Free format text: ASSIGNMENT OF ASSIGNORS INTEREST.;ASSIGNOR:CZUKKERMANN, JOHN S.;REEL/FRAME:005545/0599
Effective date: 19901205
|Dec 7, 1995||FPAY||Fee payment|
Year of fee payment: 4
|Oct 30, 1997||AS||Assignment|
Owner name: AD CYLINDERS ACQUISITION INC., NEW YORK
Free format text: ASSIGNMENT OF ASSIGNORS INTEREST;ASSIGNOR:CROSSNO, JOHN;REEL/FRAME:008766/0802
Effective date: 19971022
|Jan 25, 2000||REMI||Maintenance fee reminder mailed|
|Mar 23, 2000||FPAY||Fee payment|
Year of fee payment: 8
|Mar 23, 2000||SULP||Surcharge for late payment|
|Oct 10, 2000||AS||Assignment|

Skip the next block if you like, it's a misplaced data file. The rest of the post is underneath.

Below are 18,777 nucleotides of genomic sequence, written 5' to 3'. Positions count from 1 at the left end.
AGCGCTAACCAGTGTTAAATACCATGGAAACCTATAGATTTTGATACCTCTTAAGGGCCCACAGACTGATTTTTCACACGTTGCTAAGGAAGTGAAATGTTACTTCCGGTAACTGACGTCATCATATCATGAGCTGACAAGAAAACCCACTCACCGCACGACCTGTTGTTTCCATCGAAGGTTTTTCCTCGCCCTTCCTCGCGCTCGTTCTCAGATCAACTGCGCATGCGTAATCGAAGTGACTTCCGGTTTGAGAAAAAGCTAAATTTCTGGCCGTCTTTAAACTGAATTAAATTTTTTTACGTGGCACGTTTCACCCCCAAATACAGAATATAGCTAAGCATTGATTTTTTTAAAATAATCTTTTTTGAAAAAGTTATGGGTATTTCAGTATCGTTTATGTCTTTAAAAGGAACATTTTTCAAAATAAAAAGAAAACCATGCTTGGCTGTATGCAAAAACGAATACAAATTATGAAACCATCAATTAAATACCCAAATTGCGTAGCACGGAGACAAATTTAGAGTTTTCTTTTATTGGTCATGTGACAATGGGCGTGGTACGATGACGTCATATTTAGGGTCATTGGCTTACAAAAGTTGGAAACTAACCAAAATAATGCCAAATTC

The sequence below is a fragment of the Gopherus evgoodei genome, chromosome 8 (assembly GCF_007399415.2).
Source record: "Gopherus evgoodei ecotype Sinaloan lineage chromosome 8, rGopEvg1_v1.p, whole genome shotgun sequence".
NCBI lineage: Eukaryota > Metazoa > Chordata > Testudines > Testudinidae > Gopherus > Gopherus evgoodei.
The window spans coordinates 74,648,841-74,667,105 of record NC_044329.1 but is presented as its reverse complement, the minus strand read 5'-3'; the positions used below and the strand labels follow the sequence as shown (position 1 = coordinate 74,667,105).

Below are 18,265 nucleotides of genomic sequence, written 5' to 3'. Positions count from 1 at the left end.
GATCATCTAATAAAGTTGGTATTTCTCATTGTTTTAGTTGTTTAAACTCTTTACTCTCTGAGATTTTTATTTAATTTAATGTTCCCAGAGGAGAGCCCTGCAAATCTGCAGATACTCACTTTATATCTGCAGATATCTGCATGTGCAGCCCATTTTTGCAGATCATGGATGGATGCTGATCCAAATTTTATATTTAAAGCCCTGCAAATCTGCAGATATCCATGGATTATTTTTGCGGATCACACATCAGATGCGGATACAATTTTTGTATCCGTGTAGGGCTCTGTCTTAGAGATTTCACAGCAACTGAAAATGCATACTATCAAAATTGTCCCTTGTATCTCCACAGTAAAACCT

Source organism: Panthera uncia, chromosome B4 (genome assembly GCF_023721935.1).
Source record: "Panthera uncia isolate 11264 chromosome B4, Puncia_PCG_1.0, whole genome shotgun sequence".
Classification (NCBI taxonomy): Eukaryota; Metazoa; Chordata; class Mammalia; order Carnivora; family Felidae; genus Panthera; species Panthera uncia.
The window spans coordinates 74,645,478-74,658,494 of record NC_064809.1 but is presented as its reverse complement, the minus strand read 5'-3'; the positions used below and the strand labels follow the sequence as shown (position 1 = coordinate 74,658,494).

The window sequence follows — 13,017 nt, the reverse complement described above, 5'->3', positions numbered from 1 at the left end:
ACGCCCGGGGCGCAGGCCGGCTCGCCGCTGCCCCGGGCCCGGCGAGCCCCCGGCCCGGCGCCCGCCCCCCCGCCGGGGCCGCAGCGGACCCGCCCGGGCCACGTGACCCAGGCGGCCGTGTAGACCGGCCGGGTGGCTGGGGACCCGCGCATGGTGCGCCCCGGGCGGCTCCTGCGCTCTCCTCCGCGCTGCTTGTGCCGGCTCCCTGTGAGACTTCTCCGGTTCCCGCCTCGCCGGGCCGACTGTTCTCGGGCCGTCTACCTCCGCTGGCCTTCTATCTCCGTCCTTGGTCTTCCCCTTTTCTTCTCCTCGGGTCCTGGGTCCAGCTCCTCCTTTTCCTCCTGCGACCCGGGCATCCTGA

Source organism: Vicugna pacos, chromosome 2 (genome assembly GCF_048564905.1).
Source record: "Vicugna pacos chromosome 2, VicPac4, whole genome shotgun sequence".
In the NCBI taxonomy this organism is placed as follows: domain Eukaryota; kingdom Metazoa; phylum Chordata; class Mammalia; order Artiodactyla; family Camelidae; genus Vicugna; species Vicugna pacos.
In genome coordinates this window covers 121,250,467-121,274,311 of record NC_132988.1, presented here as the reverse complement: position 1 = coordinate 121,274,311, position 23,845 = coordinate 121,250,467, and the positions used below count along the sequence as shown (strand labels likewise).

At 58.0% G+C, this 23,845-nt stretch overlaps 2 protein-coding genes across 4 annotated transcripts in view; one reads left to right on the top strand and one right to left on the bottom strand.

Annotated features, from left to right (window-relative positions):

Owner name: EATON CORPORATION, OHIO
Free format text: ASSIGNMENT OF ASSIGNORS INTEREST;ASSIGNOR:AIR-DRO CYLINDERS (F/K/A AD CYNLINDERS ACQUISITION);REEL/FRAME:011190/0707
Effective date: 20000915
|Jan 28, 2004||REMI||Maintenance fee reminder mailed|
|Jun 30, 2004||LAPS||Lapse for failure to pay maintenance fees|
|Aug 24, 2004||FP||Expired due to failure to pay maintenance fee|
Effective date: 20040630